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Four elected to Hall of Fame; Mike Mussina gains but comes up short

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Former Orioles Vladimir Guerrero and Jim Thome will be inducted into the Hall of Fame in Cooperstown this summer along with two others. Mike Mussina will have to wait.

Baltimore Orioles vs. Kansas City Royals

The results of the Baseball Hall of Fame voting for the summer of 2018 are in and it's going to be another packed induction day at Cooperstown, with four new players elected to the Hall by the writers this year. The inductees include two former short-time Orioles, Vladimir Guerrero and Jim Thome. The greatest Orioles pitcher of my lifetime, Mike Mussina, will have to wait until at least next year.

Along with Guerrero and Thome, the two other players to be elected after being named on at least 75% of the 422 voters' ballots are career-long Braves great Chipper Jones and Padres save compiler Trevor Hoffman.

Jones led the way, named on 97.2% of ballots, followed by Guerrero at 92.9% and Thome at 89.8%. Jones and Thome were both elected in their first year of eligibility. Guerrero and Hoffman were both narrow misses last year. Guerrero gained big support, while Hoffman gained the few votes he needed to make it in.

Mariners hitting legend Edgar Martinez came up just short, gaining significantly but only being named on 70.4% of ballots. Mussina was next-closest to induction after Martinez, also making a big gain up to 63.5%.

It's a positive sign for Mussina's eventual induction to the Hall, since he increased his percentage up from receiving 51.8% of the vote last year. If he gains as many votes next year as he did this year, he'll be narrowly elected. In raw vote terms, Mussina came 49 votes short of the 317 needed for election this year.

This year marks the fifth of a maximum ten years that Mussina could be on the ballot, so he has time to keep a steady climb going. That's less true for Martinez, who will be heading into his final year of eligibility next year. However, everyone who has ever gotten at least 70% of the vote in any year has eventually made it into the Hall.

An easy way to see Mussina's gains over the last several years can be found in this graphic made by Ryan Thibodaux, who maintains the unofficial BBHOF Tracker:

If you're wondering how Mussina dropped to his final percentage of 63.5% despite being above 65% at every update here, that's because he has once again proven to be named at significantly lower rates by those voters who choose not to be accountable with their ballots. The why of this is a subject for some debate, but it's a trend that's held true over multiple years now.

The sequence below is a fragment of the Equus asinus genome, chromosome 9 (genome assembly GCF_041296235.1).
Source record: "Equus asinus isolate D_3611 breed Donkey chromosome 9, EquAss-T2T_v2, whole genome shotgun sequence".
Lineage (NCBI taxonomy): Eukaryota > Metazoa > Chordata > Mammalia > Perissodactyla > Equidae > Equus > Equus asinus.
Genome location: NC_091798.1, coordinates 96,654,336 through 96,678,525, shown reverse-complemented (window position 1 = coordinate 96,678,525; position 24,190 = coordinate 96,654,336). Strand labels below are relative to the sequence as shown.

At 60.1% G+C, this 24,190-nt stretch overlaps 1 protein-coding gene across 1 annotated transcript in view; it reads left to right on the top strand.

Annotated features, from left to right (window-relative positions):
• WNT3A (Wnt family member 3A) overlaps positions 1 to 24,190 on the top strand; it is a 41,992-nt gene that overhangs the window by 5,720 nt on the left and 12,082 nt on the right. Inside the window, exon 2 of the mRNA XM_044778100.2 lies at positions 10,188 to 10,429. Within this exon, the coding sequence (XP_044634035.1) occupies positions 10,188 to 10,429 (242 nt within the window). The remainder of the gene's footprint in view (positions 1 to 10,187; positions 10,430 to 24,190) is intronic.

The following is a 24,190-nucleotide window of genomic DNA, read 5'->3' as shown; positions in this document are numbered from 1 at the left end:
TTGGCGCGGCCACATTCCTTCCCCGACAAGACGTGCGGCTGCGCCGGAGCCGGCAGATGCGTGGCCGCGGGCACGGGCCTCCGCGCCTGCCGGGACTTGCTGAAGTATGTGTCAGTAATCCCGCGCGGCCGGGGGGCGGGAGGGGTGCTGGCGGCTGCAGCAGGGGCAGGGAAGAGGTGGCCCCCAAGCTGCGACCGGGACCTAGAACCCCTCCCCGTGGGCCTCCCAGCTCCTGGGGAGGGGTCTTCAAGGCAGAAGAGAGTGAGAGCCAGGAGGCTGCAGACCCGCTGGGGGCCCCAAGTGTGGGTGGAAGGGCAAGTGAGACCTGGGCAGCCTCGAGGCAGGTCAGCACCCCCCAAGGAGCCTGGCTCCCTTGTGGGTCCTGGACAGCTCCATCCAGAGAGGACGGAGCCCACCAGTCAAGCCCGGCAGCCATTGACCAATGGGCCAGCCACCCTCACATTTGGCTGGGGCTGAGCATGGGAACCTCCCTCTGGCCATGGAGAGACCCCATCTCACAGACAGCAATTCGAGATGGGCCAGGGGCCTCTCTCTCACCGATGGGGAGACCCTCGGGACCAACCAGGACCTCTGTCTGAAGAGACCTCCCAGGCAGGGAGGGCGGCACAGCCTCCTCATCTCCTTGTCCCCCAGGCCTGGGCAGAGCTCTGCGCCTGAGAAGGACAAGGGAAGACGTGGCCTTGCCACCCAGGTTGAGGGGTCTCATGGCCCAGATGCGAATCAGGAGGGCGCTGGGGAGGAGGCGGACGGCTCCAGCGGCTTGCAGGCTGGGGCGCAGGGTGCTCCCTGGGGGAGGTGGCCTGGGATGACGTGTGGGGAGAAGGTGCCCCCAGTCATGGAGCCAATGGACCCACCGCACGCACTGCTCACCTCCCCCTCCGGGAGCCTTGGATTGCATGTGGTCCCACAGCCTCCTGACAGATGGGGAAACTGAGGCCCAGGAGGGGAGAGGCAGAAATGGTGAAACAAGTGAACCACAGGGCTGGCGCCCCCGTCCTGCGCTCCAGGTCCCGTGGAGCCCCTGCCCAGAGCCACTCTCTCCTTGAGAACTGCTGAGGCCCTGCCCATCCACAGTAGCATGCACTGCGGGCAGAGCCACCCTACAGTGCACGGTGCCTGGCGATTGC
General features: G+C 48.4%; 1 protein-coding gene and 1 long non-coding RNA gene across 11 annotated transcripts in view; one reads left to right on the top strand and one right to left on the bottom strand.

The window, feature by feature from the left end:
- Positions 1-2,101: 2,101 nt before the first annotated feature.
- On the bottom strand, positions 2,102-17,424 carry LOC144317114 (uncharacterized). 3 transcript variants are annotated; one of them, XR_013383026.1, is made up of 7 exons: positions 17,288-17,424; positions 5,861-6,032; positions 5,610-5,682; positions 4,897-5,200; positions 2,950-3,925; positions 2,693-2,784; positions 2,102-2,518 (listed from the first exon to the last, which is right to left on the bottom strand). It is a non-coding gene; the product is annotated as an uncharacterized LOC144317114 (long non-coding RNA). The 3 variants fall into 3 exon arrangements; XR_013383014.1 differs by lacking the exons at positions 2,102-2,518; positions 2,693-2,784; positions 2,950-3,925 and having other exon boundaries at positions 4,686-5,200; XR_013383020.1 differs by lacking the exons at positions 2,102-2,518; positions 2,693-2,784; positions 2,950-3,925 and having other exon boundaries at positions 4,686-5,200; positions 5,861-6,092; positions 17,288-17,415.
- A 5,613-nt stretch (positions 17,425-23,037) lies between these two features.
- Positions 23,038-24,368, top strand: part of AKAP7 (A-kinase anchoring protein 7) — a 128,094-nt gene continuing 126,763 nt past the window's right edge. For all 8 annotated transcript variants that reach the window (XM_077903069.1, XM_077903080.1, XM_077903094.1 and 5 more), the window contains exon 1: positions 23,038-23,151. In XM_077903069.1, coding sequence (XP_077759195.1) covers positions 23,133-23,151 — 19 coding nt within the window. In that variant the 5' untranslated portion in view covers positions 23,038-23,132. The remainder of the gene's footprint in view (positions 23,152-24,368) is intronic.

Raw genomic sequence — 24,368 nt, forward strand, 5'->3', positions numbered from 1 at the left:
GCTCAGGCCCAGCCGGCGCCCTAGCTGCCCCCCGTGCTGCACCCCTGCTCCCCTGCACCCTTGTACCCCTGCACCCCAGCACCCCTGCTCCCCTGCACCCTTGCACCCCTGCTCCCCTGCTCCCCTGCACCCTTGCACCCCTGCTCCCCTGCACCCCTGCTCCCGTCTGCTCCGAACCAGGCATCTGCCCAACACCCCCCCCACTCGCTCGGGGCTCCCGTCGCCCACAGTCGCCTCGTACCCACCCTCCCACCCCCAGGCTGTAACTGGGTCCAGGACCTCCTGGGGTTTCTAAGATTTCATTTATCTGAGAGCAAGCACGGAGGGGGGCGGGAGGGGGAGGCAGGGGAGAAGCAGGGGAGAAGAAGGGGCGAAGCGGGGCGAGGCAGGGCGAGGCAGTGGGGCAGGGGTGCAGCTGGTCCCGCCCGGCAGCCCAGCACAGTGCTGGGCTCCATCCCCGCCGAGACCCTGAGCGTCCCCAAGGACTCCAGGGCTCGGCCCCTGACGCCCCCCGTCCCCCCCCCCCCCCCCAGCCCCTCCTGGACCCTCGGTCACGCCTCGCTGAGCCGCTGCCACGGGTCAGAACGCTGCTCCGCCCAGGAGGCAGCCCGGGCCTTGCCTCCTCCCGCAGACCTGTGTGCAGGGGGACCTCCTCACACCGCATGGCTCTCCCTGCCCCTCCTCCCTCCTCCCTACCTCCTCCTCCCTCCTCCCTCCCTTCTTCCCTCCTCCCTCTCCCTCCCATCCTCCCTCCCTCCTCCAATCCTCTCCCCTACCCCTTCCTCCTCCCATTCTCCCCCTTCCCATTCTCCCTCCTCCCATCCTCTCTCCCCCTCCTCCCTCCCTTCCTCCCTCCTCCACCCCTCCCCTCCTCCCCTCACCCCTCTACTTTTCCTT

Still, it's an impressive climb from the 20.3% he received in 2014, his first year of eligibility. One encouraging trend for Mussina is that he's had election-level support among first-time voters - those who hit their 10th year in the Baseball Writers Association of America - for three years now.

According to the Thibodaux Tracker, Mussina has collected 30 votes out of 36 writers who've joined the electorate since 2016. The under-45 crowd recognizes Mussina's greatness. There are more of them, as a percentage, every year. But Mussina gained with returning voters, too, with the Tracker recording a net +25 among the returning voters who made their ballots public prior to the results being announced.

Since the voters elected no one in 2013, there have now been sixteen players elected by the writers. That includes another four-player year in 2015 to go along with the four-player Halll of Fame class of 2018.

Players like Martinez and Mussina with Hall of Fame-caliber careers still linger - to say nothing of Barry Bonds and Roger Clemens - but the voters are starting to get down to business and elect some of the best players who have been left out until now. Hopefully, they continue to vote in such a way that they get those great players into the Hall.

Joining the ballot next year is only one automatic Hall of Famer: Mariano Rivera. Some other newcomers, including Roy Halladay and Andy Pettitte, may have their advocates. Maybe 2019 will be Mussina's year.